At 21 months, your child may or may not be interested in counting but is definitely preparing herself for Math in the future. They are called pre-math skills and are very important before you start formal Math with children. Let us look at some simple pre-math activities you can setup at home. Some of them are matching, sorting & one to one correspondence. You can use anything in the house to match or sort. Here are some ideas.
Make sure you follow this entire series where I list month-wise Montessori inspired & play based activity ideas for developing motor, cognitive, social & emotional skills.
Grab your child’s socks in various colors and patterns. Let her/him match the pairs. A simple visual discrimination activity and your child can even help you while you fold the laundry!
Even when your child does not know the letters of the alphabet, you can still give her/him a matching game where s/he can match the letter based on what pattern s/he sees. This will help in visual discrimination which is an important skill to master before reading and counting.
Are you done with teaching basic colors to your child? Then, it is time to teach her/him about silver and gold while s/he sorts your jewellery in two containers. Sorting is a precursor to counting.
Did you manage to mix up your stash of dry fruits recently? Or for that matter anything in your kitchen like bhindi & beans? Then it is time for your toddler to sort them for you! It also gives the child an opportunity for sensory play – tactile as well as using her/his taste buds. Language can also be introduced simultaneously – naming the dry fruits or vegetables in a hands-on way rather than through flash cards.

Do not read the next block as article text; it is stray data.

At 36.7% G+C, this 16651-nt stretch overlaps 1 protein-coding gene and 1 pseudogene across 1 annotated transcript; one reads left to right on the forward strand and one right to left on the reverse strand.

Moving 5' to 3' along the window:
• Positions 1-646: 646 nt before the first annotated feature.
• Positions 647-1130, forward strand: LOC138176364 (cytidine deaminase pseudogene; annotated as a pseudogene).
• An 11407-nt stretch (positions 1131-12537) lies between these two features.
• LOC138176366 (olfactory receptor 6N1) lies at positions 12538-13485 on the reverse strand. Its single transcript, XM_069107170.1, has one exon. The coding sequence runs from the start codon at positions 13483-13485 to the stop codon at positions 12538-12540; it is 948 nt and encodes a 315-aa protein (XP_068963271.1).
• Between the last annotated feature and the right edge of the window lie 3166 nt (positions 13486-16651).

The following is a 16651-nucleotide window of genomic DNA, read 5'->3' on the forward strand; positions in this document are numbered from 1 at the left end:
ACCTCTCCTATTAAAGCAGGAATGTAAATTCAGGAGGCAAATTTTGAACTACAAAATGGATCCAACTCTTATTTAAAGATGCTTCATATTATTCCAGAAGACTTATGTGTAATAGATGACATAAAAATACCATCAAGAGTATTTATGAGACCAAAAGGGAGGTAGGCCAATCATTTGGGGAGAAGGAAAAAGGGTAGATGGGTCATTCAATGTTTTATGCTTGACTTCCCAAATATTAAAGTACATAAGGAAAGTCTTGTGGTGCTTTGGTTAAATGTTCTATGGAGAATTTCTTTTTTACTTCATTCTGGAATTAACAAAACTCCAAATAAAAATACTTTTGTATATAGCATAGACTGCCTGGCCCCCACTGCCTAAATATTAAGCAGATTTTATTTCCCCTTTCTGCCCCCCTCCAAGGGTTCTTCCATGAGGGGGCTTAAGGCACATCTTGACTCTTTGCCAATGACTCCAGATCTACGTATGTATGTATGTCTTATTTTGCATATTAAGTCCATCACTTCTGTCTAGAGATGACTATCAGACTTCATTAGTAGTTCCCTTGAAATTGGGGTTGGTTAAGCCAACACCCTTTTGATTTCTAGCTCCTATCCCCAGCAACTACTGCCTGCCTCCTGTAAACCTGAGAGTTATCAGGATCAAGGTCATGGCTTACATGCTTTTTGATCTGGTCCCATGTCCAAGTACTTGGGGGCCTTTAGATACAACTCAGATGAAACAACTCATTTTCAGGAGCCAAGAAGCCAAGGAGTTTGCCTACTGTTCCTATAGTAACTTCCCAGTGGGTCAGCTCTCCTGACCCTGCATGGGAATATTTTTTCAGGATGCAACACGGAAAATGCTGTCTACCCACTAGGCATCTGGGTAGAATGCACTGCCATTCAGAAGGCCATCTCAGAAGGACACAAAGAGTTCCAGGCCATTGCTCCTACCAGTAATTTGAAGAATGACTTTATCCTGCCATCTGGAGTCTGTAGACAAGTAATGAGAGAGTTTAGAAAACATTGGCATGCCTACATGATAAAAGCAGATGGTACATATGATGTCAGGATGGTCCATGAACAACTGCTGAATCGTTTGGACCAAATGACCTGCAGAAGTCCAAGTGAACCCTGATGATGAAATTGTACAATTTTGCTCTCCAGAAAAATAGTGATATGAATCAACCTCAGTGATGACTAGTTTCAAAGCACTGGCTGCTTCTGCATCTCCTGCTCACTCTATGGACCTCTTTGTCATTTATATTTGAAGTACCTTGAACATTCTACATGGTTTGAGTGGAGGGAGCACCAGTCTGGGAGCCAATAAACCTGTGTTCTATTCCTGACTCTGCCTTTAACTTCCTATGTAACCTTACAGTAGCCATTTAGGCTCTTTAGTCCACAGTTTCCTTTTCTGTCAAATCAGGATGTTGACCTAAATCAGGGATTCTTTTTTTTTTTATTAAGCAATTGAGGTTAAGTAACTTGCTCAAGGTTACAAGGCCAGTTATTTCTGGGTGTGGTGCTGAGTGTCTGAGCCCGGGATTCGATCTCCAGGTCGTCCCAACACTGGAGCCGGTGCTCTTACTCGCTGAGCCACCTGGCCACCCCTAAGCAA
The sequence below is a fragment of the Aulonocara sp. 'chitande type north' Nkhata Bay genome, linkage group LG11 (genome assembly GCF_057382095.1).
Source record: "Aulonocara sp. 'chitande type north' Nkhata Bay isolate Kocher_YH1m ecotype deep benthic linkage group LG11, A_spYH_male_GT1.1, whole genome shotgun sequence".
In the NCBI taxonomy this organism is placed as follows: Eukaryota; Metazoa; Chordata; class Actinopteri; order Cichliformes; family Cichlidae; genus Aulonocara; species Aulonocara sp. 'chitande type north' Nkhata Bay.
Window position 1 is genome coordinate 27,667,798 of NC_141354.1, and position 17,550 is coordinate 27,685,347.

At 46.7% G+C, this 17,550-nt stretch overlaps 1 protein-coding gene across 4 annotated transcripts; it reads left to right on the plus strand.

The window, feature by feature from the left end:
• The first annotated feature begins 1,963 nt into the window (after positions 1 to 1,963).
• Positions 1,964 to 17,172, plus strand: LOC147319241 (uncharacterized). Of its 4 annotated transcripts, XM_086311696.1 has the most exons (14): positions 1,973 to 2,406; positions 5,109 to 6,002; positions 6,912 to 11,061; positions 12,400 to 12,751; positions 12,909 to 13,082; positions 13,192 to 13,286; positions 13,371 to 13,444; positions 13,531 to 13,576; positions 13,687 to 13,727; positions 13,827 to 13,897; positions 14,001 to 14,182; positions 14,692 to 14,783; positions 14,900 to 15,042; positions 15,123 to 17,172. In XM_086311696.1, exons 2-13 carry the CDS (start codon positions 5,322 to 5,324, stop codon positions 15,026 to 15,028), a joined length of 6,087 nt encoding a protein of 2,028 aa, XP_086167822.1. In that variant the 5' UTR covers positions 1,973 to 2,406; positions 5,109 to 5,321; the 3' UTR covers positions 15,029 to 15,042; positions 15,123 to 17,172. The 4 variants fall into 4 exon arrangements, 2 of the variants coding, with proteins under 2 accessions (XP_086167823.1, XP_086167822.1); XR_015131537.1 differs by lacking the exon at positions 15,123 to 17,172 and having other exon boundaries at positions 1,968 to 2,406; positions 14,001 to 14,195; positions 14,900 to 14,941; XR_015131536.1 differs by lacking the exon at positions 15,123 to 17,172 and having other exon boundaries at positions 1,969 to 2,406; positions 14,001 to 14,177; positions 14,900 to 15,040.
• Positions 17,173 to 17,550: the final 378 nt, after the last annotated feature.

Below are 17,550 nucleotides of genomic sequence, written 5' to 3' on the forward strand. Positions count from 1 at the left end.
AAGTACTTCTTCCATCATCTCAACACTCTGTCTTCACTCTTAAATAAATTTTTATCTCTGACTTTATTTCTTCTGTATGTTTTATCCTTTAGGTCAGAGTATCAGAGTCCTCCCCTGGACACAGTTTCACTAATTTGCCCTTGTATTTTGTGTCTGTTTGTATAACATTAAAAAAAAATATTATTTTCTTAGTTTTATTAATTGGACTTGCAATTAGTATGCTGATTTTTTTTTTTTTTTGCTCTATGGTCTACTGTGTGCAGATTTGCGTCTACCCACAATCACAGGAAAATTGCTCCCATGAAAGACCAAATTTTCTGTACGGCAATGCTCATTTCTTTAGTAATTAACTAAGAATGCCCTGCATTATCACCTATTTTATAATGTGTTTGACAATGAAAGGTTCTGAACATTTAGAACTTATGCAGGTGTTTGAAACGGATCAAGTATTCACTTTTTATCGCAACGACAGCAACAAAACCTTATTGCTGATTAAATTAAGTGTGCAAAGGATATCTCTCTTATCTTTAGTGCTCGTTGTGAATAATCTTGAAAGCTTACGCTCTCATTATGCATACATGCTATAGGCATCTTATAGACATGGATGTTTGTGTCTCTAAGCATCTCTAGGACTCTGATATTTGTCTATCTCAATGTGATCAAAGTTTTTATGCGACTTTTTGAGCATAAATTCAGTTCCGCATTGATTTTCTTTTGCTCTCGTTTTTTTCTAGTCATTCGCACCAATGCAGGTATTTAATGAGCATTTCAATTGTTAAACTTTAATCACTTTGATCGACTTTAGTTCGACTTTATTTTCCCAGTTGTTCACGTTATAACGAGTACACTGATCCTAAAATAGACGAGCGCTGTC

This activity is also a precursor to counting. Here, I have 4 diyas and 4 cotton wicks and the activity is to put one wick in each diya. The activity looks very simple to us but is one that builds the foundation for complex math concepts in future. You can take anything from your home to practice one to one correspondence like a fixed number of bowls and the same number of spoons and ask your child to put one spoon in each bowl.
Always follow your child’s lead as I mentioned above. These activity ideas are mere pointers. The key is to observe and follow your child’s interests and skill set.
Look out for my next article in this series where I will share some more DIY activities that you can do with your 21 month old child! Missed the earlier one where I have shared fine motor and art activities for your 21 month old? Find it here.
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